All best,
Sharon

At 06:06 PM 6/1/2012, Trevor Bailey wrote:
All,
 
Thank you all for the comments and feedback here. These are tough issues, and we’re committed to understanding and addressing as best as possible. Therefore, we are launching a new process to solicit your feedback and share the outcomes.  Starting today, if you are interested in sending feedback directly to Adobe, please send it to Amy Redell at amyr@adobe.com. She will compile the information, and will probably reach out to a few individuals and ask for their assistance on an advisory board that can help us address the broader concerns of this group. If you are willing to participate in such a board, please make that known in your email.
 
In the interim, I did want to provide additional context and background here.   The Adobe concurrent use policy was recently updated November 2011 as there was a good deal of confusion on what was deemed as concurrent usage. The policy was updated on November 15th 2011. All CLP licensing agreements signed after that date are under the new policy. CLP agreements signed prior to that date are not subject to the policy but the renewal of these agreements will be subject to the policy. This might be why different institutions are getting different answers from their Adobe sales representatives.  It’s further important to note that  concurrency is only one program within the licensing structure at Adobe. We have many other programs that address the concerns and comments that have been raised.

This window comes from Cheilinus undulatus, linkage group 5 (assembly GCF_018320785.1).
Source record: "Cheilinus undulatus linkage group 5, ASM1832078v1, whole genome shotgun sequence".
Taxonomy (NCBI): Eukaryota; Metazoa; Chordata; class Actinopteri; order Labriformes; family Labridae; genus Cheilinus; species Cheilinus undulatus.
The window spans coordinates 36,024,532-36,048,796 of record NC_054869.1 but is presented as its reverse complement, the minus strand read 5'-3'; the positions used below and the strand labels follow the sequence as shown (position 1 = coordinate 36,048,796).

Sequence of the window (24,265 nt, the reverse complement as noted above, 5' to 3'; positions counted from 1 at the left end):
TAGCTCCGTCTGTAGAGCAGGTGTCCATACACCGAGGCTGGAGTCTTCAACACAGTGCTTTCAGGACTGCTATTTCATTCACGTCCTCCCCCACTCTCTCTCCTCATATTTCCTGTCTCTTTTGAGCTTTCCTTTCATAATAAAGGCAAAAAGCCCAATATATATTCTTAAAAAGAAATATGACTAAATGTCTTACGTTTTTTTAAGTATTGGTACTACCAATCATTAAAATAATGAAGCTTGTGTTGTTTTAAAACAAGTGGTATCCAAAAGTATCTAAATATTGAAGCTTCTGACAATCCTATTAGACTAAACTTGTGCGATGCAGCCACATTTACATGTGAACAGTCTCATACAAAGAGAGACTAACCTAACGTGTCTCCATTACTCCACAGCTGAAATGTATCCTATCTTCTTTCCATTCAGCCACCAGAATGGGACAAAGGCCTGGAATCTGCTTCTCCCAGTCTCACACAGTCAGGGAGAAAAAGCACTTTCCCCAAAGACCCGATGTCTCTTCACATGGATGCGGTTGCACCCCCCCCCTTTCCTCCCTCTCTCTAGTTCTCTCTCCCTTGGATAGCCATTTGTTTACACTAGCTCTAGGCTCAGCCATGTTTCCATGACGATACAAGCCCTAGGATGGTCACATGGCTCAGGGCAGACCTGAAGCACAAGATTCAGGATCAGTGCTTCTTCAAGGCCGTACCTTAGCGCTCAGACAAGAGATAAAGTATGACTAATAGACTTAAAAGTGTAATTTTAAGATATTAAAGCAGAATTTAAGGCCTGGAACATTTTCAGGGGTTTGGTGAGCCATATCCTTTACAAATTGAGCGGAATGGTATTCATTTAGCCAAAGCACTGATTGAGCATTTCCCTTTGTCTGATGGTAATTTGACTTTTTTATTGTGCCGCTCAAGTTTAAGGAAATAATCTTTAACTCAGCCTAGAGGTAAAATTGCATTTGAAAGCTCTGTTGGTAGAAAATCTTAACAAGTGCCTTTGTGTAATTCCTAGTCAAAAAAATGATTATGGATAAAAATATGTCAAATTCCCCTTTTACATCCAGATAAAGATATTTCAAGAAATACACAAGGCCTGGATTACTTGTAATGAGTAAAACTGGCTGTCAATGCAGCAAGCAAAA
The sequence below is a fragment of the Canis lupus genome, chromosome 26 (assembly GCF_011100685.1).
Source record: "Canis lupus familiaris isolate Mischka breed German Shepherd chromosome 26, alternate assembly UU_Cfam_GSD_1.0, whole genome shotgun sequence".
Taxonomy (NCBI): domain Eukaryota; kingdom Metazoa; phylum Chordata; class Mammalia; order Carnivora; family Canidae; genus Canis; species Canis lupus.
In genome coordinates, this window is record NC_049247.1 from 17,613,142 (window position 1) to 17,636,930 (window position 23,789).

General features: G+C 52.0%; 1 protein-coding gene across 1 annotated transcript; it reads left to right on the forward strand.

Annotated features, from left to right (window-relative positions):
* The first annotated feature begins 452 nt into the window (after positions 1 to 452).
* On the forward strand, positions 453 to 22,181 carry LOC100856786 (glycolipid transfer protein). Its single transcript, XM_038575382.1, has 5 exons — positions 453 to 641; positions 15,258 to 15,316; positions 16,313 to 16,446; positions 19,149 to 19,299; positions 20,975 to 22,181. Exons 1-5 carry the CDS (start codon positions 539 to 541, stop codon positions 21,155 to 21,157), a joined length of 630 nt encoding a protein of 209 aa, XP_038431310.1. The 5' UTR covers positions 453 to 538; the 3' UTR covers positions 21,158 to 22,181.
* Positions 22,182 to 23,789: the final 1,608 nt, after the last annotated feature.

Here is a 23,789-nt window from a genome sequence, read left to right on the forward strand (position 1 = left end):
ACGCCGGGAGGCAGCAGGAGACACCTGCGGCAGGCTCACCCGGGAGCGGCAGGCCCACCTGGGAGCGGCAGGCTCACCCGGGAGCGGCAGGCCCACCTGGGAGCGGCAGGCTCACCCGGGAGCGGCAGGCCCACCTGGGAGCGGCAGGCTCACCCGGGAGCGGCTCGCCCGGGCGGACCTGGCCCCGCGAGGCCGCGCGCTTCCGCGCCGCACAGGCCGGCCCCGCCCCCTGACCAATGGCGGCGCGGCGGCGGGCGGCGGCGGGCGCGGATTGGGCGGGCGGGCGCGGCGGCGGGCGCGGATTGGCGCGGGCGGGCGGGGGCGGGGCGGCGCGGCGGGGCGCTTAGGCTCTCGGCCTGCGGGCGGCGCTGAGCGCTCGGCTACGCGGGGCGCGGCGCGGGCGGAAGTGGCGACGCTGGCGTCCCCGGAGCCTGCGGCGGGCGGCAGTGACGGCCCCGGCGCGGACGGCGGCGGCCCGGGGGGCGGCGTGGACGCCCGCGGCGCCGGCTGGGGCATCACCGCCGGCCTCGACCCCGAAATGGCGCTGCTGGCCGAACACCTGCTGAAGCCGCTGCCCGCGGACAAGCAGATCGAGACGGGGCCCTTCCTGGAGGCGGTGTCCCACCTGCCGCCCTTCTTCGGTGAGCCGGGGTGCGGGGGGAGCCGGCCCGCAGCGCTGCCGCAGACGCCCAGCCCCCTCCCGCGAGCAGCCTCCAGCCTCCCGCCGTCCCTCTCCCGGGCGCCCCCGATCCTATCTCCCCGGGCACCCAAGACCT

Thank you again for sharing concerns and feedback on how we can improve programs to meet your needs.
 
Best Regards,
Trevor Bailey
Director of Education
Adobe Systems
 
From: The EDUCAUSE Software Licensing Issues Constituent Group Listserv [ mailto:LICENSING@LISTSERV.EDUCAUSE.EDU] On Behalf Of Evan Levine
Sent: Friday, June 01, 2012 10:18 AM
To: LICENSING@LISTSERV.EDUCAUSE.EDU
Subject: Re: [LICENSING] Clarification on Concurrency
 
Darrell,
 
We were taken by surprise on that as well. I think it's part of the recent "Clarification" from Adobe, involving changing of the wording.
 
- Evan
 
 
Message from shafiear@ucmail.uc.edu

Hi Sharon,

 

I totally agree with you. I am also impressed and very appreciative that Adobe wants to listen.   Similar to your situation, we in Ohio have these conversations across the state through a formal vehicle called the Software Licensing Coordinating Committee that includes the 14 public universities in the Inter-University Council of Ohio (IUC) and that reports to the CIOs of these 14 universities.   

 

Speaking only for my University, we would welcome and prefer the open community forum idea.

 

Regards and thanks for this excellent suggestion.

 

Amin Shafie – Assistant Director

Software Licensing & Business Relations

University of Cincinnati Information Technologies (UCIT)

513-556-9001

Amin.Shafie@UC.Edu

 

 

From: The EDUCAUSE Software Licensing Issues Constituent Group Listserv [mailto:LICENSING@LISTSERV.EDUCAUSE.EDU] On Behalf Of Sharon P. Pitt
Sent: Saturday, June 02, 2012 9:21 AM
To: LICENSING@LISTSERV.EDUCAUSE.EDU
Subject: Re: [LICENSING] Clarification on Concurrency

 

Hi Trevor,

Based on the comments on this list, conversations with members the EDUCAUSE software licensing constituent group, as well as conversations across my home state of Virginia, licensing of Adobe products is a serious concern.

As such, might I encourage a more open and transparent process than what is described below?